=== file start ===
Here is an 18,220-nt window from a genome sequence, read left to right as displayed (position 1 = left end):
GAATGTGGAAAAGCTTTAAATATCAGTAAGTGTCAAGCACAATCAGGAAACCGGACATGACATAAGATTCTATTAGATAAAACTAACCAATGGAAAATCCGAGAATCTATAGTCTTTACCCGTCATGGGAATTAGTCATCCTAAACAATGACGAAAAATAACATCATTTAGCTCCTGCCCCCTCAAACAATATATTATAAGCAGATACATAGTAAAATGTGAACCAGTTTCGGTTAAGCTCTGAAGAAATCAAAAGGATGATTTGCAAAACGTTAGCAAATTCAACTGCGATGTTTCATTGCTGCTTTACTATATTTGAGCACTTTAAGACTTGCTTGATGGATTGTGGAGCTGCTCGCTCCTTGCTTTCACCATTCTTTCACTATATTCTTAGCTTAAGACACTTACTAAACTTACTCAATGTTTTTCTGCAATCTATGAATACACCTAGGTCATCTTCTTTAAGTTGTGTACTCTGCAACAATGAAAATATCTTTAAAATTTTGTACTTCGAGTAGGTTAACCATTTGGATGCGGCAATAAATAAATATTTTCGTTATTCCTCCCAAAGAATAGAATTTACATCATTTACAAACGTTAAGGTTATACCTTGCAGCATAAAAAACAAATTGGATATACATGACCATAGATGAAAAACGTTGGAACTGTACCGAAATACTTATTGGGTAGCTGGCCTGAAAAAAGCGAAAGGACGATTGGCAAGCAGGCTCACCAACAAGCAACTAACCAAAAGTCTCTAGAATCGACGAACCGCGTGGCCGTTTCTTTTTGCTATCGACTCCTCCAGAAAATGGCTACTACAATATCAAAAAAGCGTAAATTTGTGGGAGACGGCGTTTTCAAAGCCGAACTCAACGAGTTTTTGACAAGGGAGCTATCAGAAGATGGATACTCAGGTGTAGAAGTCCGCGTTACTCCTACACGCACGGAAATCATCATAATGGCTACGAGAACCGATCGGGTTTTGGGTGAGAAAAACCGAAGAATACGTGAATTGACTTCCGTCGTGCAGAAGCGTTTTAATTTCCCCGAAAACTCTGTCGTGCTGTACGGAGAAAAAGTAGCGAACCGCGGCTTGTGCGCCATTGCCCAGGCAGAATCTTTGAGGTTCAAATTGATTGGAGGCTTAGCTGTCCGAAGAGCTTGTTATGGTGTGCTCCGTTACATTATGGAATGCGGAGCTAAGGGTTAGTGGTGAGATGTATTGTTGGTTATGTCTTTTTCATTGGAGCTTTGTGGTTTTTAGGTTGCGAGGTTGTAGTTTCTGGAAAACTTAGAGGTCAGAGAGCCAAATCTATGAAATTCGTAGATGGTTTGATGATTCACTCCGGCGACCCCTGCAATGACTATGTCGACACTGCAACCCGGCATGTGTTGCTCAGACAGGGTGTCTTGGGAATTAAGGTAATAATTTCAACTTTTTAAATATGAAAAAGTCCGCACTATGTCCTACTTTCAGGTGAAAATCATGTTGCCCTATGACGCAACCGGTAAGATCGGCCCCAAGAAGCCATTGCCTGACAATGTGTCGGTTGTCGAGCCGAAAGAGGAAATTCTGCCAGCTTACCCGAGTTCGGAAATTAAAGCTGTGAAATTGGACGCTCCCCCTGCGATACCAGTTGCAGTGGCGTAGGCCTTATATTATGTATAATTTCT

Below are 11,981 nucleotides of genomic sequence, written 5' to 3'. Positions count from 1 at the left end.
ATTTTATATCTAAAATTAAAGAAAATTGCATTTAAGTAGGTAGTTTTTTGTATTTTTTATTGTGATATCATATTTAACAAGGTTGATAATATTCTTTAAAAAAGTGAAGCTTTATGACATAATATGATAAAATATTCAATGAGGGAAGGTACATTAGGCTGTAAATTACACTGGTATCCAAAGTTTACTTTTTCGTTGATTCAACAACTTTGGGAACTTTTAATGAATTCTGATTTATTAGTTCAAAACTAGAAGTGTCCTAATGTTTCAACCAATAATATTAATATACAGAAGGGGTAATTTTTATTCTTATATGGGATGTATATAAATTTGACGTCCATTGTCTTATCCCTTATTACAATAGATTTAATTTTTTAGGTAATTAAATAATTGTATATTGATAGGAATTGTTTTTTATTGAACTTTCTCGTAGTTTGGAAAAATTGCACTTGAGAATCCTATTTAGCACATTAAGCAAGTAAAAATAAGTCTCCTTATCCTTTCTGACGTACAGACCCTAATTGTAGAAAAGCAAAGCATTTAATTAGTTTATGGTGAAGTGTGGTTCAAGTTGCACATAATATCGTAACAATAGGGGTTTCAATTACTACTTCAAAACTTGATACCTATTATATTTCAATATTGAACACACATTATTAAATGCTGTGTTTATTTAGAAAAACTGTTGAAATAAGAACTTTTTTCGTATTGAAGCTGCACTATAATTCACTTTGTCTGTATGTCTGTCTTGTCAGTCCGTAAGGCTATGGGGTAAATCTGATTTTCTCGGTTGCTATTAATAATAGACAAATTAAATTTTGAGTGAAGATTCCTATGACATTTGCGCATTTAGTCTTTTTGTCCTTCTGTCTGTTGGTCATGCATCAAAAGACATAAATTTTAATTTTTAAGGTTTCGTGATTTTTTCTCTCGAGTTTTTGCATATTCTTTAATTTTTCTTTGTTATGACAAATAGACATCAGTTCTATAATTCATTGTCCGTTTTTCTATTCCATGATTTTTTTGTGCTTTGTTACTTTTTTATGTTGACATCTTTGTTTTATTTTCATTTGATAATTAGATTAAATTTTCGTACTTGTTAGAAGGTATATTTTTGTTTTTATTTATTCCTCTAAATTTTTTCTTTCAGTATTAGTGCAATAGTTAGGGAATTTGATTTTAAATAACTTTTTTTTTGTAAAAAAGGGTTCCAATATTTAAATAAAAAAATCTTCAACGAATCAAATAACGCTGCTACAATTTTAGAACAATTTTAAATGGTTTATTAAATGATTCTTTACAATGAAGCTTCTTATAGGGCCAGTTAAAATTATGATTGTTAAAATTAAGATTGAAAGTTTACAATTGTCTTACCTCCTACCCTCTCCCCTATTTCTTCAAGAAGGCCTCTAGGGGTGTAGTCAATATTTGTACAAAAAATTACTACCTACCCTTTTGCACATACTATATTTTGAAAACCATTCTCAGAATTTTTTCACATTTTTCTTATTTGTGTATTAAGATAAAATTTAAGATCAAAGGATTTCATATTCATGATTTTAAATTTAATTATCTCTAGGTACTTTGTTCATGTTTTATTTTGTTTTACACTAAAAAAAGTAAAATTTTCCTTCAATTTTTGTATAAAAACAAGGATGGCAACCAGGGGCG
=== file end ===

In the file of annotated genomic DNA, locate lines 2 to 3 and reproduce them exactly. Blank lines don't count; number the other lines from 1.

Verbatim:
GAATGTGGAAAAGCTTTAAATATCAGTAAGTGTCAAGCACAATCAGGAAACCGGACATGACATAAGATTCTATTAGATAAAACTAACCAATGGAAAATCCGAGAATCTATAGTCTTTACCCGTCATGGGAATTAGTCATCCTAAACAATGACGAAAAATAACATCATTTAGCTCCTGCCCCCTCAAACAATATATTATAAGCAGATACATAGTAAAATGTGAACCAGTTTCGGTTAAGCTCTGAAGAAATCAAAAGGATGATTTGCAAAACGTTAGCAAATTCAACTGCGATGTTTCATTGCTGCTTTACTATATTTGAGCACTTTAAGACTTGCTTGATGGATTGTGGAGCTGCTCGCTCCTTGCTTTCACCATTCTTTCACTATATTCTTAGCTTAAGACACTTACTAAACTTACTCAATGTTTTTCTGCAATCTATGAATACACCTAGGTCATCTTCTTTAAGTTGTGTACTCTGCAACAATGAAAATATCTTTAAAATTTTGTACTTCGAGTAGGTTAACCATTTGGATGCGGCAATAAATAAATATTTTCGTTATTCCTCCCAAAGAATAGAATTTACATCATTTACAAACGTTAAGGTTATACCTTGCAGCATAAAAAACAAATTGGATATACATGACCATAGATGAAAAACGTTGGAACTGTACCGAAATACTTATTGGGTAGCTGGCCTGAAAAAAGCGAAAGGACGATTGGCAAGCAGGCTCACCAACAAGCAACTAACCAAAAGTCTCTAGAATCGACGAACCGCGTGGCCGTTTCTTTTTGCTATCGACTCCTCCAGAAAATGGCTACTACAATATCAAAAAAGCGTAAATTTGTGGGAGACGGCGTTTTCAAAGCCGAACTCAACGAGTTTTTGACAAGGGAGCTATCAGAAGATGGATACTCAGGTGTAGAAGTCCGCGTTACTCCTACACGCACGGAAATCATCATAATGGCTACGAGAACCGATCGGGTTTTGGGTGAGAAAAACCGAAGAATACGTGAATTGACTTCCGTCGTGCAGAAGCGTTTTAATTTCCCCGAAAACTCTGTCGTGCTGTACGGAGAAAAAGTAGCGAACCGCGGCTTGTGCGCCATTGCCCAGGCAGAATCTTTGAGGTTCAAATTGATTGGAGGCTTAGCTGTCCGAAGAGCTTGTTATGGTGTGCTCCGTTACATTATGGAATGCGGAGCTAAGGGTTAGTGGTGAGATGTATTGTTGGTTATGTCTTTTTCATTGGAGCTTTGTGGTTTTTAGGTTGCGAGGTTGTAGTTTCTGGAAAACTTAGAGGTCAGAGAGCCAAATCTATGAAATTCGTAGATGGTTTGATGATTCACTCCGGCGACCCCTGCAATGACTATGTCGACACTGCAACCCGGCATGTGTTGCTCAGACAGGGTGTCTTGGGAATTAAGGTAATAATTTCAACTTTTTAAATATGAAAAAGTCCGCACTATGTCCTACTTTCAGGTGAAAATCATGTTGCCCTATGACGCAACCGGTAAGATCGGCCCCAAGAAGCCATTGCCTGACAATGTGTCGGTTGTCGAGCCGAAAGAGGAAATTCTGCCAGCTTACCCGAGTTCGGAAATTAAAGCTGTGAAATTGGACGCTCCCCCTGCGATACCAGTTGCAGTGGCGTAGGCCTTATATTATGTATAATTTCT

Below are 11,981 nucleotides of genomic sequence, written 5' to 3'. Positions count from 1 at the left end.